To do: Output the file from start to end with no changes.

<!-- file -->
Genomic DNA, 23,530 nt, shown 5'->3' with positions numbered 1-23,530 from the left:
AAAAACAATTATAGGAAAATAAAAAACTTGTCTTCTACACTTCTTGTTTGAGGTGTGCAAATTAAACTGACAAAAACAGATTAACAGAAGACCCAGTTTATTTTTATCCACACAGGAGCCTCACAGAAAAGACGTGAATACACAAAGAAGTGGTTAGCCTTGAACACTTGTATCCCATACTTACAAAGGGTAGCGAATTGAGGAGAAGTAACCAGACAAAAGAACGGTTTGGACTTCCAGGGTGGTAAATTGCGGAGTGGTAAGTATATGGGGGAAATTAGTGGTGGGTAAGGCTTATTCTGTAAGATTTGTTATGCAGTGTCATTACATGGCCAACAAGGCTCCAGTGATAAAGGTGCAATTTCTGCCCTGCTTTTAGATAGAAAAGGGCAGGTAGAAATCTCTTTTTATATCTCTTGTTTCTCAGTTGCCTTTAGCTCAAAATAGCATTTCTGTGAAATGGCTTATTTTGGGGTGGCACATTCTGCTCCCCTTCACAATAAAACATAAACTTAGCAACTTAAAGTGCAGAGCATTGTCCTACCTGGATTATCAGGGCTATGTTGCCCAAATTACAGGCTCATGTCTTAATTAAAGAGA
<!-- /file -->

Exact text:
Genomic DNA, 23,530 nt, shown 5'->3' with positions numbered 1-23,530 from the left:
AAAAACAATTATAGGAAAATAAAAAACTTGTCTTCTACACTTCTTGTTTGAGGTGTGCAAATTAAACTGACAAAAACAGATTAACAGAAGACCCAGTTTATTTTTATCCACACAGGAGCCTCACAGAAAAGACGTGAATACACAAAGAAGTGGTTAGCCTTGAACACTTGTATCCCATACTTACAAAGGGTAGCGAATTGAGGAGAAGTAACCAGACAAAAGAACGGTTTGGACTTCCAGGGTGGTAAATTGCGGAGTGGTAAGTATATGGGGGAAATTAGTGGTGGGTAAGGCTTATTCTGTAAGATTTGTTATGCAGTGTCATTACATGGCCAACAAGGCTCCAGTGATAAAGGTGCAATTTCTGCCCTGCTTTTAGATAGAAAAGGGCAGGTAGAAATCTCTTTTTATATCTCTTGTTTCTCAGTTGCCTTTAGCTCAAAATAGCATTTCTGTGAAATGGCTTATTTTGGGGTGGCACATTCTGCTCCCCTTCACAATAAAACATAAACTTAGCAACTTAAAGTGCAGAGCATTGTCCTACCTGGATTATCAGGGCTATGTTGCCCAAATTACAGGCTCATGTCTTAATTAAAGAGA